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From Stefan Ruppert ...@myarm.com>
Subject Re: buffered files read after apr_file_close()'ed
Date Tue, 03 Dec 2013 13:41:24 GMT
Am 03.12.2013 14:18, schrieb Jeff Trawick:
> On Tue, Dec 3, 2013 at 3:16 AM, Stefan Ruppert <sr@myarm.com
> <mailto:sr@myarm.com>> wrote:
>
>     Am 03.12.2013 00:37, schrieb William A. Rowe Jr.:
>
>         On Mon, 02 Dec 2013 01:34:58 +0100
>         Branko ─îibej <brane@apache.org <mailto:brane@apache.org>> wrote:
>
>             On 02.12.2013 01:29, Eric Covener wrote:
>
>                 I am looking at a httpd bug that causes a hang on
>                 windows but
>                 succeeds on unix.
>
>                 It seems that (short) files are opened w/ buffering, read,
>                 apr_file_closed, and read again [succesfully on unix]
>
>                 On Unix, they sare satisfied out of the buffer.
>                   file->fileset is
>                 -1. On Windows, the destroyed apr_thread_mutex causes a
>                 hang.
>
>                 Is reading from the closed file on the extreme bogus end
>                 of the
>                 spectrum as I suspect and just getting lucky on the unix
>                 case?
>
>
>             I'd certainly call a successful read from a closed file a bug.
>
>                 Should they blow up in 2.0 during a read if they've been
>                 closed?
>
>
>             Dunno ... my gut feeling in cases like this is to just leave
>             it be.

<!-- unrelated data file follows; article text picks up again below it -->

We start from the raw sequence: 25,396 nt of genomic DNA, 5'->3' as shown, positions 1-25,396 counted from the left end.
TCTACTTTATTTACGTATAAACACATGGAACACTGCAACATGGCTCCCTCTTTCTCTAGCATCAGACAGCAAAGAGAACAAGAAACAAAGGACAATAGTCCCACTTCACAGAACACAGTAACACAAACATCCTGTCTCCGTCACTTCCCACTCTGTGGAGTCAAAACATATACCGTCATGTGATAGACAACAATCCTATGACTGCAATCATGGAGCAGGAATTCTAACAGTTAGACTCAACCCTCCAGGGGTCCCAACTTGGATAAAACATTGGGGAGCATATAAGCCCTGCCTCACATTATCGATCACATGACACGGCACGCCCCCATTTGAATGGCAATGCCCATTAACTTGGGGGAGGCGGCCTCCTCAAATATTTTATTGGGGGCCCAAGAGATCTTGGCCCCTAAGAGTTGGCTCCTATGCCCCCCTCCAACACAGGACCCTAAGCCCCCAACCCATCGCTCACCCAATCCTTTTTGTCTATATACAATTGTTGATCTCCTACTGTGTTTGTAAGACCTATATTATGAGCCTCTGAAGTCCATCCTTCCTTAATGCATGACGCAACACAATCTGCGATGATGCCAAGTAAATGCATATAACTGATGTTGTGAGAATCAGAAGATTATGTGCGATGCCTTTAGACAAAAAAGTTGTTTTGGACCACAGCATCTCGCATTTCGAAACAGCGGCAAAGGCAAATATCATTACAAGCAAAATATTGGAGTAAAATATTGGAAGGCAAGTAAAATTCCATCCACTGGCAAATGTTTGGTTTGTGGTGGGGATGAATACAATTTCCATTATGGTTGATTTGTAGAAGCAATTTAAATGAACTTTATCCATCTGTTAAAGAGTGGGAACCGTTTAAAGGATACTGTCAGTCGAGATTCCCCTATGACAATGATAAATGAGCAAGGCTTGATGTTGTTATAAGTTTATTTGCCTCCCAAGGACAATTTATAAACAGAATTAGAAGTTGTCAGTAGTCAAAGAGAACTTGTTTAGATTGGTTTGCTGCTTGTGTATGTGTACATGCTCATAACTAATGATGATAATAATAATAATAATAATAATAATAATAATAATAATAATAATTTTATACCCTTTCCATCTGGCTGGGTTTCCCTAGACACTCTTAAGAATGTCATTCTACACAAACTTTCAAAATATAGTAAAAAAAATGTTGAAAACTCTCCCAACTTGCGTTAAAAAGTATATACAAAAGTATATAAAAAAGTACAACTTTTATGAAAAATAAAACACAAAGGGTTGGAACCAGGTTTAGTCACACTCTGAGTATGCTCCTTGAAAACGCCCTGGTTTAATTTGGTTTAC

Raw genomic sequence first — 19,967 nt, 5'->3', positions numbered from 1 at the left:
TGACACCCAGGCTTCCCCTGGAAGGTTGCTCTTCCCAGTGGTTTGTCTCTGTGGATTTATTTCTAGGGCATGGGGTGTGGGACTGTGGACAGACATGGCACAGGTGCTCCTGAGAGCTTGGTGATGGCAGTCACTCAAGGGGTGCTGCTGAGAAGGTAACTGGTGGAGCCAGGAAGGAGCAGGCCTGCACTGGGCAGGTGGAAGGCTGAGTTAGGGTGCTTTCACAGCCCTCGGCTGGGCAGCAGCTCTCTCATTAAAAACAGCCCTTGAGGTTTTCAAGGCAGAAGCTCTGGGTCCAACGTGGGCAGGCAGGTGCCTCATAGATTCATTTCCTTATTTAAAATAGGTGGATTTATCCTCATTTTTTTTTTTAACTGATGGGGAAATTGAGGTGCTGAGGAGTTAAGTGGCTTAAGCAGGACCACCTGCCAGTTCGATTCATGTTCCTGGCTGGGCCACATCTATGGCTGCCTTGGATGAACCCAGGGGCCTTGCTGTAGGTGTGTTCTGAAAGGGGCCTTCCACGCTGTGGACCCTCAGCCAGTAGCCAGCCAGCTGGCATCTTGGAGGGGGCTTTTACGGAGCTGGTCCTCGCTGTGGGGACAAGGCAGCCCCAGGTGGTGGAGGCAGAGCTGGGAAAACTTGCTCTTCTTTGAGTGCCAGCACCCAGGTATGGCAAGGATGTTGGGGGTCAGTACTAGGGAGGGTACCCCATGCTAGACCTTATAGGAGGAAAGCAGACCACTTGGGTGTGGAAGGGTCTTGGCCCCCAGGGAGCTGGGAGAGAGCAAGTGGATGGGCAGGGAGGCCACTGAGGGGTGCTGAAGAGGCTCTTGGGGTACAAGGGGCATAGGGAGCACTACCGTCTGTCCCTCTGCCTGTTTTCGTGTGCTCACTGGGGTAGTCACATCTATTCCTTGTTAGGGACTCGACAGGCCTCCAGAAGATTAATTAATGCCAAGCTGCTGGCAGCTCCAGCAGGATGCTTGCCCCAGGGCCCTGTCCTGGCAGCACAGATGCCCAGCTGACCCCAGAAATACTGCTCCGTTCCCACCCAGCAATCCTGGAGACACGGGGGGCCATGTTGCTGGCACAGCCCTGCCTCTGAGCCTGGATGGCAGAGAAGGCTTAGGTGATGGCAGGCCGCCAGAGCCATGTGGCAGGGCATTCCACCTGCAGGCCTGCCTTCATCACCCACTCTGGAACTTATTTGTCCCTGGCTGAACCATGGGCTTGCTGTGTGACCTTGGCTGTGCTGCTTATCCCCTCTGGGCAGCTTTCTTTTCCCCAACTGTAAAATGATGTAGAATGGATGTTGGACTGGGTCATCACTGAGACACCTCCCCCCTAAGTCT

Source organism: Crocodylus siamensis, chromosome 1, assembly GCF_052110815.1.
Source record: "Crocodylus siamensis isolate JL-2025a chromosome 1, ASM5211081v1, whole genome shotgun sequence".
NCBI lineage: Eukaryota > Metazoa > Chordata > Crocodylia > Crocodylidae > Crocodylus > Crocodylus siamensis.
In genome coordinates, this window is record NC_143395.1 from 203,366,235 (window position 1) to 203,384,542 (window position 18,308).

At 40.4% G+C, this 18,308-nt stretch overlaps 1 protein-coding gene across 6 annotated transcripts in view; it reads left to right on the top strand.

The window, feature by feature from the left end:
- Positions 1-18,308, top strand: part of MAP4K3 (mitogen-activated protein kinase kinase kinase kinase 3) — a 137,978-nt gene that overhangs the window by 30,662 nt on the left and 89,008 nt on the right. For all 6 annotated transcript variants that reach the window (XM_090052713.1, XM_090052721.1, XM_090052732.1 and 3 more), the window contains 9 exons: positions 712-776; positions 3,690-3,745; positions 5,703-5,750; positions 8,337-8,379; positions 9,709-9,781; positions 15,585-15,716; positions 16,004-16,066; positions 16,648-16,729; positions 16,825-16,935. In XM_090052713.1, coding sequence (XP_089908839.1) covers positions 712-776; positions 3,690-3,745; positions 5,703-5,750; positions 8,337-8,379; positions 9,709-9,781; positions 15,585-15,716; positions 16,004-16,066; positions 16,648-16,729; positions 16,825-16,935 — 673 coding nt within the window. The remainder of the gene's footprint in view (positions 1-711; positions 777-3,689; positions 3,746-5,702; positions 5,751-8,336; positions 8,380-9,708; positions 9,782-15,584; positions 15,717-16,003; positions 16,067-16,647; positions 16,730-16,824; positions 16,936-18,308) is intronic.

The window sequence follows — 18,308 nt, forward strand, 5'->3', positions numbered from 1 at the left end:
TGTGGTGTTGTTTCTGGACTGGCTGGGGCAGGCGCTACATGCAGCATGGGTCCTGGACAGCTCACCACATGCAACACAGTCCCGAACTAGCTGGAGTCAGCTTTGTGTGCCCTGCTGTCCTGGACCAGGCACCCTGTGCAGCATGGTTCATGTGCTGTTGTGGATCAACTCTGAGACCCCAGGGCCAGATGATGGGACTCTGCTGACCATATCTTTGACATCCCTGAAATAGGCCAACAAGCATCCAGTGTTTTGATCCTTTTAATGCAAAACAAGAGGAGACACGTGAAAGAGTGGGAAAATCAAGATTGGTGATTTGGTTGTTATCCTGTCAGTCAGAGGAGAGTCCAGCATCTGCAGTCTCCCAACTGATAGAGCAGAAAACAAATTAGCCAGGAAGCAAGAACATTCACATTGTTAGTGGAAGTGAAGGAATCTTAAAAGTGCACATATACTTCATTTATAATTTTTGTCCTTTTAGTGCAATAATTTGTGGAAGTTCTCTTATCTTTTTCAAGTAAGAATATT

>             Developers should have some fun finding heisenbugs, too. :)
>
>
>         If we fix this, it needs to be minimal impact.  Zero'ing out the
>         buffer on close seems like the lowest cpu impact.
>
>
>     A minimal impact and IMHO the correct fix is to return an error in
>     buffered I/O if the file was closed.
>
>     An application should not call a read or write function on a closed
>     file. If it does its a bug and it should be notified about that fact.
>
>
> I keep telling myself over the years that APR's propensity to crash when
> called in situations as wrong as this (quite different from proprietary
> libraries with other considerations) is actually very good for code
> quality in the long run.
>
> What's the least we can do for this case that avoids having to check
> good calls for validity and yet give unmistakable feedback?  Clear the
> buffer pointer during close?

You are absolutly right, after a close the file structure isn't valid 
anymore thus checking the file descriptor is a shot in the dark...

Maybe not clearing the buffer pointer but assigning 0xdeadbeef to force 
a crash?

Regards,
Stefan


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